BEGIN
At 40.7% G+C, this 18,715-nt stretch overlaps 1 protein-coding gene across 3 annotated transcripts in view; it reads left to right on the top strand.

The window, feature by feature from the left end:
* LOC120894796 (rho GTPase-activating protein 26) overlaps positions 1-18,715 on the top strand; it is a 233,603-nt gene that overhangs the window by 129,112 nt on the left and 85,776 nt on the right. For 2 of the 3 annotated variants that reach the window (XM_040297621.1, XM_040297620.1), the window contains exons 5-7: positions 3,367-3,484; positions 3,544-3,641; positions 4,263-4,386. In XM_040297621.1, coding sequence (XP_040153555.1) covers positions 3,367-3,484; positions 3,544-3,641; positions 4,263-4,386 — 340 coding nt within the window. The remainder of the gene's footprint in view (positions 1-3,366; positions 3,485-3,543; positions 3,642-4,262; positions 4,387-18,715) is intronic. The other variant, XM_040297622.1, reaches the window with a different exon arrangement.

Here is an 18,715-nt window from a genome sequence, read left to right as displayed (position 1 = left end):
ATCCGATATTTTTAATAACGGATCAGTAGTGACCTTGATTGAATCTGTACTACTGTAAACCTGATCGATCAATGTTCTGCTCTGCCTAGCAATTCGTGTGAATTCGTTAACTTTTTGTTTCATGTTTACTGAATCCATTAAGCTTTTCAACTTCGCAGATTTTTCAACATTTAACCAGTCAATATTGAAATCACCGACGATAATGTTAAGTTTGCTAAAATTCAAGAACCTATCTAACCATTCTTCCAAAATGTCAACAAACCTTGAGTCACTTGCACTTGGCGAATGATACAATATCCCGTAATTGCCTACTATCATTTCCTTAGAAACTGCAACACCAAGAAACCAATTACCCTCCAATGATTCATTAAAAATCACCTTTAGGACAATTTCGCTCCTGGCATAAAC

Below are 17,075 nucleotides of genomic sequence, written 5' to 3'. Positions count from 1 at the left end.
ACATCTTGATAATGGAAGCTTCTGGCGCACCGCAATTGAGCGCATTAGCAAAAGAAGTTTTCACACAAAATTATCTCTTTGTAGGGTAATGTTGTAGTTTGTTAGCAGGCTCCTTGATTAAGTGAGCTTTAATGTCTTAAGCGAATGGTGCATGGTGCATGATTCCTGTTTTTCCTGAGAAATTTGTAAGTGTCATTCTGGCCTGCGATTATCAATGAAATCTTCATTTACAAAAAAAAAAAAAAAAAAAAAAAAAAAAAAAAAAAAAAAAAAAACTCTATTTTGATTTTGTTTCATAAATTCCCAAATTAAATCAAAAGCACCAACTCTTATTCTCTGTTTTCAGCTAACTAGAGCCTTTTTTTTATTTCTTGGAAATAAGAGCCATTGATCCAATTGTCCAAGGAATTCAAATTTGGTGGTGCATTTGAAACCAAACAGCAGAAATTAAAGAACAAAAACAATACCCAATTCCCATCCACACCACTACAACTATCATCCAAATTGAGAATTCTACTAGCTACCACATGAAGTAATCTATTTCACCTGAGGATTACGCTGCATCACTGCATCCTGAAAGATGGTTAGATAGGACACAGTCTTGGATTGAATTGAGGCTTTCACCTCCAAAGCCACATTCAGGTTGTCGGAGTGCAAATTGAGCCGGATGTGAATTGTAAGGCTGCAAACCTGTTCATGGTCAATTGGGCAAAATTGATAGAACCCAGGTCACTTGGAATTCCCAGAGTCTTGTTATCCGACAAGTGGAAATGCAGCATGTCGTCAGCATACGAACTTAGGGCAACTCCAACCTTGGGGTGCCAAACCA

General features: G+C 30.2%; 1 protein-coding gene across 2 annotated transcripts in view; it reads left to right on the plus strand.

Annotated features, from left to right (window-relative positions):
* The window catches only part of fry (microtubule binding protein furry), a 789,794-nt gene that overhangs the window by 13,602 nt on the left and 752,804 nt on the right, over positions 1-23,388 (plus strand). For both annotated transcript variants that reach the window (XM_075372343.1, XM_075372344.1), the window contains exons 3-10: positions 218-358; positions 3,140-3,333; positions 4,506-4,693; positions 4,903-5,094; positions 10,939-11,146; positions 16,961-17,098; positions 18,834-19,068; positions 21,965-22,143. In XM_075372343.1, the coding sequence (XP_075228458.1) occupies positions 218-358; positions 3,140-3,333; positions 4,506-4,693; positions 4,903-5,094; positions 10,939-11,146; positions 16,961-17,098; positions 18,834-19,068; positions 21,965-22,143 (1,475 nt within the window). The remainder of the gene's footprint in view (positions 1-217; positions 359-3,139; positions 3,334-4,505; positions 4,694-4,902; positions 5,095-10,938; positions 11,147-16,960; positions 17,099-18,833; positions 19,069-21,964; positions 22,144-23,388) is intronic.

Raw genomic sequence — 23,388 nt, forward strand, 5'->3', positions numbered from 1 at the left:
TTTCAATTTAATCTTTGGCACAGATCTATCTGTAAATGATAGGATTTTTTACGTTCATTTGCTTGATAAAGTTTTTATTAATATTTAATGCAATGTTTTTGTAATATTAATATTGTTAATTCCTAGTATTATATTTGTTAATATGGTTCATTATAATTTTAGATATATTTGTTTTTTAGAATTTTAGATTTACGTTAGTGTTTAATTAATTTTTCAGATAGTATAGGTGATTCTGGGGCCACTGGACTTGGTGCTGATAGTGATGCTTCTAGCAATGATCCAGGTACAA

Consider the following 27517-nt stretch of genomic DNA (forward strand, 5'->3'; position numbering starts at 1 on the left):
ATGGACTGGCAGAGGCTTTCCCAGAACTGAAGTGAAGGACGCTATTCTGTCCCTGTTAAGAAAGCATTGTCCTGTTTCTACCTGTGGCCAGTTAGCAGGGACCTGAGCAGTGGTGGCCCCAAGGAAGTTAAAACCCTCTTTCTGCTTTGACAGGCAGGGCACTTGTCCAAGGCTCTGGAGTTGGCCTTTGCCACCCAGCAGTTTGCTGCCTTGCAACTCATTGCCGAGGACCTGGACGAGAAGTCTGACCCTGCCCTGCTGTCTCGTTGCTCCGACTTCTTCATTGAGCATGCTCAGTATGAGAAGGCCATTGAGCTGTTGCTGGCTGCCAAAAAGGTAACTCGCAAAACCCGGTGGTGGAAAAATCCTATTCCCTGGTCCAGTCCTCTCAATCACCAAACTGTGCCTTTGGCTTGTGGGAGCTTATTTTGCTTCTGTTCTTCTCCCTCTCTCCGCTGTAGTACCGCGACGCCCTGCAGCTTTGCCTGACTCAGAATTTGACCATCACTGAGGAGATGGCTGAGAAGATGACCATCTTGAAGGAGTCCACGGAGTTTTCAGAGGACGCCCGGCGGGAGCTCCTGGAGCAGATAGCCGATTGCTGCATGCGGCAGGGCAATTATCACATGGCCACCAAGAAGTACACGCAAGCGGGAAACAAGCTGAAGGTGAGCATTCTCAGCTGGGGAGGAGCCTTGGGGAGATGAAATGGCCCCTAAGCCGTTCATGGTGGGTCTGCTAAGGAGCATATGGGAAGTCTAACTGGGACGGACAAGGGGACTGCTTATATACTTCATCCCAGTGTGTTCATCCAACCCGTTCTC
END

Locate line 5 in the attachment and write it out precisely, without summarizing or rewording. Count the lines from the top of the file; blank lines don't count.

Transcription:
ATCCGATATTTTTAATAACGGATCAGTAGTGACCTTGATTGAATCTGTACTACTGTAAACCTGATCGATCAATGTTCTGCTCTGCCTAGCAATTCGTGTGAATTCGTTAACTTTTTGTTTCATGTTTACTGAATCCATTAAGCTTTTCAACTTCGCAGATTTTTCAACATTTAACCAGTCAATATTGAAATCACCGACGATAATGTTAAGTTTGCTAAAATTCAAGAACCTATCTAACCATTCTTCCAAAATGTCAACAAACCTTGAGTCACTTGCACTTGGCGAATGATACAATATCCCGTAATTGCCTACTATCATTTCCTTAGAAACTGCAACACCAAGAAACCAATTACCCTCCAATGATTCATTAAAAATCACCTTTAGGACAATTTCGCTCCTGGCATAAAC